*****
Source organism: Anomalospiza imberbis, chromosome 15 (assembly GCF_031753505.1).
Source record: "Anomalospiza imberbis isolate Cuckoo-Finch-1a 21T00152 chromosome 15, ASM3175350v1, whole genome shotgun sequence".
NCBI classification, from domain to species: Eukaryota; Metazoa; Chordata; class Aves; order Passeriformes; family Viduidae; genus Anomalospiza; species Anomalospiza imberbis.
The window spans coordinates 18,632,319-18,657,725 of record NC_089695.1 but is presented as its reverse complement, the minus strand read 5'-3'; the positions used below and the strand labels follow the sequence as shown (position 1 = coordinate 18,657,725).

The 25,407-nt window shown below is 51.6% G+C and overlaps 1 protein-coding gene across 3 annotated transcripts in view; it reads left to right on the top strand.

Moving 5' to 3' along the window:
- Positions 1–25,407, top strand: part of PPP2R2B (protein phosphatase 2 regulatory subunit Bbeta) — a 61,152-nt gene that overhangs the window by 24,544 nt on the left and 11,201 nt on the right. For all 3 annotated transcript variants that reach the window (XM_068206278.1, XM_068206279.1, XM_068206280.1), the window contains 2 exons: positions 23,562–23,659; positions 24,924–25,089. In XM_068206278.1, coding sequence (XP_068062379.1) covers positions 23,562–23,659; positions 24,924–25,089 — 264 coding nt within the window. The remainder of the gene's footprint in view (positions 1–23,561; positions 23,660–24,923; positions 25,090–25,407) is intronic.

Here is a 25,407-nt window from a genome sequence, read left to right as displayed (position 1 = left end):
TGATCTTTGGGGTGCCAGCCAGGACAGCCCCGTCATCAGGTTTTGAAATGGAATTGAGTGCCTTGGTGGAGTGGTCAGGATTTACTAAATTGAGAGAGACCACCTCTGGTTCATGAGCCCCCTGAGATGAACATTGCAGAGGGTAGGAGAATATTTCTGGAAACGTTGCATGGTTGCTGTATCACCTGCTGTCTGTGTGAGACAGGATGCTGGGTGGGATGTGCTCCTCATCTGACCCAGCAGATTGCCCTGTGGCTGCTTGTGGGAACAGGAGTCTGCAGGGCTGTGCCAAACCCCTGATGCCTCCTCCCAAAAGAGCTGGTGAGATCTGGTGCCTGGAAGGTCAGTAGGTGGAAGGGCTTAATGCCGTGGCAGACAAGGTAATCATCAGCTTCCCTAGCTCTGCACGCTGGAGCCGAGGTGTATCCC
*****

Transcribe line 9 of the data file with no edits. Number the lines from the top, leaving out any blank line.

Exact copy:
TGATCTTTGGGGTGCCAGCCAGGACAGCCCCGTCATCAGGTTTTGAAATGGAATTGAGTGCCTTGGTGGAGTGGTCAGGATTTACTAAATTGAGAGAGACCACCTCTGGTTCATGAGCCCCCTGAGATGAACATTGCAGAGGGTAGGAGAATATTTCTGGAAACGTTGCATGGTTGCTGTATCACCTGCTGTCTGTGTGAGACAGGATGCTGGGTGGGATGTGCTCCTCATCTGACCCAGCAGATTGCCCTGTGGCTGCTTGTGGGAACAGGAGTCTGCAGGGCTGTGCCAAACCCCTGATGCCTCCTCCCAAAAGAGCTGGTGAGATCTGGTGCCTGGAAGGTCAGTAGGTGGAAGGGCTTAATGCCGTGGCAGACAAGGTAATCATCAGCTTCCCTAGCTCTGCACGCTGGAGCCGAGGTGTATCCC